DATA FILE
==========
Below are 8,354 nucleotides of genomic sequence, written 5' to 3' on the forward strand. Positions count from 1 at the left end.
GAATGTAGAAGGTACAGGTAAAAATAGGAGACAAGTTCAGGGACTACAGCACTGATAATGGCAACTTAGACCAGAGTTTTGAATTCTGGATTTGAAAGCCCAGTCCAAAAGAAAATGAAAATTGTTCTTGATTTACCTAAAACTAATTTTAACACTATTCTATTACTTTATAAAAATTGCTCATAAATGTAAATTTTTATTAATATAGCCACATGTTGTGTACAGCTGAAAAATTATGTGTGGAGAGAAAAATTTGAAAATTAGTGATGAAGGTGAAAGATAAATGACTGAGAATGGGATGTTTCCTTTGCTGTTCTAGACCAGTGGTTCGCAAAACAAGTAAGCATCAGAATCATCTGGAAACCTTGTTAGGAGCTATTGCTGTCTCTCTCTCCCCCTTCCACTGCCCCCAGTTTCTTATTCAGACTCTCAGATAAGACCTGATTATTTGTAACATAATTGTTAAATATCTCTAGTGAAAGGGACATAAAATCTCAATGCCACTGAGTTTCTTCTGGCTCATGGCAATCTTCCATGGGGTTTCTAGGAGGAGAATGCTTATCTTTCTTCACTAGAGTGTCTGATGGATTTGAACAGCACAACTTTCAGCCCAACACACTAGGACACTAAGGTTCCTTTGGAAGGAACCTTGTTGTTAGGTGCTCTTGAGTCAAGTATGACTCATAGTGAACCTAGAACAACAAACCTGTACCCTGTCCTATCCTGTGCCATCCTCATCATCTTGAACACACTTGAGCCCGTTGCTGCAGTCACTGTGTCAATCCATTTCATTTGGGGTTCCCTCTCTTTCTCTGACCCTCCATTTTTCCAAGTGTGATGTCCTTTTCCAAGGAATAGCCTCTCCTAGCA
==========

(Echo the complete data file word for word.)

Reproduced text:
Below are 8,354 nucleotides of genomic sequence, written 5' to 3' on the forward strand. Positions count from 1 at the left end.
GAATGTAGAAGGTACAGGTAAAAATAGGAGACAAGTTCAGGGACTACAGCACTGATAATGGCAACTTAGACCAGAGTTTTGAATTCTGGATTTGAAAGCCCAGTCCAAAAGAAAATGAAAATTGTTCTTGATTTACCTAAAACTAATTTTAACACTATTCTATTACTTTATAAAAATTGCTCATAAATGTAAATTTTTATTAATATAGCCACATGTTGTGTACAGCTGAAAAATTATGTGTGGAGAGAAAAATTTGAAAATTAGTGATGAAGGTGAAAGATAAATGACTGAGAATGGGATGTTTCCTTTGCTGTTCTAGACCAGTGGTTCGCAAAACAAGTAAGCATCAGAATCATCTGGAAACCTTGTTAGGAGCTATTGCTGTCTCTCTCTCCCCCTTCCACTGCCCCCAGTTTCTTATTCAGACTCTCAGATAAGACCTGATTATTTGTAACATAATTGTTAAATATCTCTAGTGAAAGGGACATAAAATCTCAATGCCACTGAGTTTCTTCTGGCTCATGGCAATCTTCCATGGGGTTTCTAGGAGGAGAATGCTTATCTTTCTTCACTAGAGTGTCTGATGGATTTGAACAGCACAACTTTCAGCCCAACACACTAGGACACTAAGGTTCCTTTGGAAGGAACCTTGTTGTTAGGTGCTCTTGAGTCAAGTATGACTCATAGTGAACCTAGAACAACAAACCTGTACCCTGTCCTATCCTGTGCCATCCTCATCATCTTGAACACACTTGAGCCCGTTGCTGCAGTCACTGTGTCAATCCATTTCATTTGGGGTTCCCTCTCTTTCTCTGACCCTCCATTTTTCCAAGTGTGATGTCCTTTTCCAAGGAATAGCCTCTCCTAGCA